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Meng Convair F-106A Delta Dart

It’s only natural that modelers want better, more-accurate kits with more detail. Meng’s new kit of the U.S. Air Force’s ultimate interceptor, the F-106A, is certainly better, more accurate, and more detailed than the 45-year-old Hasegawa kit. And if it isn’t detailed enough for you, Meng offers finer detail in two resin part sets: No. SPS-022, Cockpit & Electronic Compartment; and SPS-023, Wheel Wells & Exhaust Nozzle.

But let’s get back to the base kit. Meng provides just about every option and equipment change possible on the single-seat Delta Dart, including: two different canopies, the original and blown; two types of ejection seats; two instrument panels and coamings; two types of main wheels; and short and long external tanks. But wait, there’s more: an M61A1 Vulcan cannon; opened or closed weapons-bay doors; raised or lowered infrared detector ball; detailed radar with separate radome; exposed electronics bays with separate covers; intake FOD covers; opened or closed speed brake; separate elevons; and a posable canopy. And that’s not all! You also get a well-detailed weapons bay and extended missile launch rails, a wheeled dolly for the AIR-2 Genie missile, cases for the AIM-4F and -4G Falcon missiles, and even a photo-etched boarding ladder! Decals provide markings for Montana and New Jersey Air National Guard jets and an early F-106 from 539th FIS in 1960.

Whew! All those parts and options make for a complex kit. Generally, fit is good throughout. It is clear Meng’s kit designers knew what they were doing.

But I can’t say the same about the folks who laid out the instructions. Some illustrations are tiny and difficult to see, while others are large and lack information. I had trouble figuring out the locations of the endpoints of the retraction struts for the main landing gear and had to test fit each piece several times before gluing. Also, the presence or absence of the gun pod in the rear of the weapons bay isn’t fully explained; apparently, the New Jersey ANG bird can be built with or without it. Alternate short, front, inner bay doors for the gun-equipped version are shown floating in space in Step 14. Meng doesn’t show where they should be attached; a bottom view of the completed assembly would have been a great help.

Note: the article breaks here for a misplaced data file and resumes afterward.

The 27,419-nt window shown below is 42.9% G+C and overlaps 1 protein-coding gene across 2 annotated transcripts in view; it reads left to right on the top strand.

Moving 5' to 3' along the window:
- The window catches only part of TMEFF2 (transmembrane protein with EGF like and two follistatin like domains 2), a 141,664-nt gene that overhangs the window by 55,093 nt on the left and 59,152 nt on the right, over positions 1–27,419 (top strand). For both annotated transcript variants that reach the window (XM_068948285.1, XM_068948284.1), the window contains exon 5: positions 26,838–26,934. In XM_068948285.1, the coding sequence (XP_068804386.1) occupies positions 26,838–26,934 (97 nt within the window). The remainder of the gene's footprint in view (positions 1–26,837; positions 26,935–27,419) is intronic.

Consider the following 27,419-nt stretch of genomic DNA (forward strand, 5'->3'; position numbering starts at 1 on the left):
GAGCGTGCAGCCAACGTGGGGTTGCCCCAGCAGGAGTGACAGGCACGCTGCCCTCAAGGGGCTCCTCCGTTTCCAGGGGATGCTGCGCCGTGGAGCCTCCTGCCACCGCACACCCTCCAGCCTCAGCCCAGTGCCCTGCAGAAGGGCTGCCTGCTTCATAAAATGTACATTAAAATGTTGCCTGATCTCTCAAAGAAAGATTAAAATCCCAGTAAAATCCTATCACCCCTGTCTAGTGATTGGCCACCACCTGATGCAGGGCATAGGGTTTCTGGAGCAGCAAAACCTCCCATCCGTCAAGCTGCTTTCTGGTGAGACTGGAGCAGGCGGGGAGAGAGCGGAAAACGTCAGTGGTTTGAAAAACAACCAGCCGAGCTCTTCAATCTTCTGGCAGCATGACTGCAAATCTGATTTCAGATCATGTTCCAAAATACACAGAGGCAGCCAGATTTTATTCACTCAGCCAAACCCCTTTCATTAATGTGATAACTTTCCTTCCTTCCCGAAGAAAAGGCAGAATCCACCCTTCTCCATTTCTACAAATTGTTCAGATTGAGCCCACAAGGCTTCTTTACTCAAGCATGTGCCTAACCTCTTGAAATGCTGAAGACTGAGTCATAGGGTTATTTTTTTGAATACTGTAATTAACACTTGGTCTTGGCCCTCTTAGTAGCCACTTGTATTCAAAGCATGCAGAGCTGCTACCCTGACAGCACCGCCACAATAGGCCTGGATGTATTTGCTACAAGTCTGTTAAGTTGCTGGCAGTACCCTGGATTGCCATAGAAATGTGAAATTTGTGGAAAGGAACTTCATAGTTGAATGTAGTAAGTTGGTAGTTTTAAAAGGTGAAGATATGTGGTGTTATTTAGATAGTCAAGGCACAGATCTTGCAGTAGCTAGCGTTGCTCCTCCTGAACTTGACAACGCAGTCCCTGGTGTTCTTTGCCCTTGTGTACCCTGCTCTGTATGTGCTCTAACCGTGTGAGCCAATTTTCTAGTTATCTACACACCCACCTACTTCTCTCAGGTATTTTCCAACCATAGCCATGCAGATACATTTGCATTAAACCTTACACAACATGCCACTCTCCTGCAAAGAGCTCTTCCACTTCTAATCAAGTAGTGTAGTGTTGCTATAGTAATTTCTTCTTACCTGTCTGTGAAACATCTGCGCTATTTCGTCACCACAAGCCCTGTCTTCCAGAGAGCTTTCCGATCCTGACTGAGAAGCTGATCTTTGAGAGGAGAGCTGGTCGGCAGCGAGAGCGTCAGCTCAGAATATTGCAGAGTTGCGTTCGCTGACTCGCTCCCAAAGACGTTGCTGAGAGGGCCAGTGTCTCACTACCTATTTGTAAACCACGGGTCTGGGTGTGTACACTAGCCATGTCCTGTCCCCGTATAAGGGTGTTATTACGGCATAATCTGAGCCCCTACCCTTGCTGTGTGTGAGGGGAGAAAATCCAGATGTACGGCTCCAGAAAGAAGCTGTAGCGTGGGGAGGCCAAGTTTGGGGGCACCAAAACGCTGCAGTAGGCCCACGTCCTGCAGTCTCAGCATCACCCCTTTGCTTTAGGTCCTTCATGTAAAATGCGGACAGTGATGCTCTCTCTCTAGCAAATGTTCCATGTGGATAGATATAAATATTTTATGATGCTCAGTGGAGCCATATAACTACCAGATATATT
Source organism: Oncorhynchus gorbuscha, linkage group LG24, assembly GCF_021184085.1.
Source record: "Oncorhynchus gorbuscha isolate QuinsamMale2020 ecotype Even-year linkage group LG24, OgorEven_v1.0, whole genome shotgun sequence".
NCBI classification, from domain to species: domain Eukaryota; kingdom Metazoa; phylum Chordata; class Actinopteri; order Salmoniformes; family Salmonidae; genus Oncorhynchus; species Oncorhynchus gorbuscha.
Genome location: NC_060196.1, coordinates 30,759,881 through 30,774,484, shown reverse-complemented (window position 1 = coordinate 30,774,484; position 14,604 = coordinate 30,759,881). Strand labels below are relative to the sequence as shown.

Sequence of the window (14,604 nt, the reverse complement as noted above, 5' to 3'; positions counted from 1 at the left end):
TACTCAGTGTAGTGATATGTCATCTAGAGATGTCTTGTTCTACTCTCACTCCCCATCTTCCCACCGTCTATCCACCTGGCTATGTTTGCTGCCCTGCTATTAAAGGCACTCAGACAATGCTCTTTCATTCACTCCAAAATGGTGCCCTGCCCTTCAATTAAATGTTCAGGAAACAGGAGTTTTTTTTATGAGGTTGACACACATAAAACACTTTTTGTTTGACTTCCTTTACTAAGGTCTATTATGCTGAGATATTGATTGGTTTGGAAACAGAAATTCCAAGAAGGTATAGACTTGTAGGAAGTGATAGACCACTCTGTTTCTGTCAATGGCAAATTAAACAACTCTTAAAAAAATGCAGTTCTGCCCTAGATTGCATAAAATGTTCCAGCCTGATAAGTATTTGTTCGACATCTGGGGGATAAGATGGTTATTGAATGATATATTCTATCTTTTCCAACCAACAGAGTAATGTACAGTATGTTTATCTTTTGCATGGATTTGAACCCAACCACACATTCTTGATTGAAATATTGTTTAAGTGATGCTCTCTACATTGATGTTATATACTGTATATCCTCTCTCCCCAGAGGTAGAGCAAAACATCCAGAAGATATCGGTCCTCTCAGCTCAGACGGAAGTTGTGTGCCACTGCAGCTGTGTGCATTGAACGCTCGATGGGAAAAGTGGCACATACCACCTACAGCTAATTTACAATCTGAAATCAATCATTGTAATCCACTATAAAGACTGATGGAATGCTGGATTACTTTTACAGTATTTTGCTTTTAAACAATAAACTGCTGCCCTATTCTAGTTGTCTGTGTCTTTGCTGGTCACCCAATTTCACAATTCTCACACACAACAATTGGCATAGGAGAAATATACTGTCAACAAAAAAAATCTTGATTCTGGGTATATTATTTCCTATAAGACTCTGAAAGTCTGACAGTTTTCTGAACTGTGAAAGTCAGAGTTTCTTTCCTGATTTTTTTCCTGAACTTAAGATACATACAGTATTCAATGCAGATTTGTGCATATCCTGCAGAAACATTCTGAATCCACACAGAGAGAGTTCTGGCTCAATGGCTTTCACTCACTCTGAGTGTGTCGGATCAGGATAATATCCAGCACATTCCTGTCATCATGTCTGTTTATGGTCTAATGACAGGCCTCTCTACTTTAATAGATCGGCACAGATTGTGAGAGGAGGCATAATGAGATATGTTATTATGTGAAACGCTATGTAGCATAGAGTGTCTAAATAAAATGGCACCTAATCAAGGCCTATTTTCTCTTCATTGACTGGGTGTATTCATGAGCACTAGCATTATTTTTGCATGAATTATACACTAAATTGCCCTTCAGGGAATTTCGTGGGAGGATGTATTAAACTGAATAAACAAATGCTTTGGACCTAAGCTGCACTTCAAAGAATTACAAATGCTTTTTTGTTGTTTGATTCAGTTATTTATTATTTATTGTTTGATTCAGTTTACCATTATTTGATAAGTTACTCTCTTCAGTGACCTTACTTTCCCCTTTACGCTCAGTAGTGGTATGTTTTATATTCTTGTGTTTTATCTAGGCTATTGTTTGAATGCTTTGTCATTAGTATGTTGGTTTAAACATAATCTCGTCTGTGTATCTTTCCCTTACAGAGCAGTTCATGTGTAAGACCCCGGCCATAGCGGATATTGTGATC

The PE boarding ladder is a nice touch, but the illustrations don’t show clearly how the flat etching should be folded. I folded it backward first, and when I corrected it, the fragile rungs fell off. I replaced them with thin styrene rod.

I had trouble fitting the afterburner ring at the back of the nozzle. I sliced a section of the ring out with a razor saw and reinserted the ring for a better fit.

I didn’t install, but did test-fit, the gun pack. The instructions seem to show two squared-off pins fitting into sockets in the top of the missile bay, but there are no sockets. Just slice off the pins.

The landing gear bays, weapons bay, a neat bifurcated intake trunk, afterburner structure, and cockpit all go into the fuselage. If you’ve fit everything precisely, you shouldn’t encounter trouble mounting the wing. However, adding the intake trunk to the wing, then lowering the fuselage over it, went smoother for me.

I thinned the right side of the vertical stabilizer so it fit flush in the cavity on the left side.

I posed everything open, painting the electronics bay in the nose from color photos in F-106 Delta Dart in Detail & Scale by Bert Kinzey (Squadron/Signal, ISBN 978-0-8168-5027-3). I noticed that the cockpit, seat, interior canopy framing, and electronics bay structure on Montana Air Guard birds were painted in a bright light blue, so I mixed enamels for that.

The decals went on fine and looked right. Final assembly included mounting the missile bay doors. The tiny PE hinge scissors were difficult to install between the inner and outer doors. Apparently, the radome of the F-106 was not hinged, so to show off the radar, you need to place it aside. I like the Genie dolly and AIM-4 cases but wish the kit included the stretchers that were used by crews to lift the Falcons into the bay.

In the end, Meng delivers what is probably the best 1/72 scale single-engine jet model ever. I spent 29 hours on mine with everything hanging out. If you choose to close the bays, canopy, and radome, you can do it quicker. But you paid for all that detail — why not show it?

Note: A version of this review appeared in the July 2016 issue.

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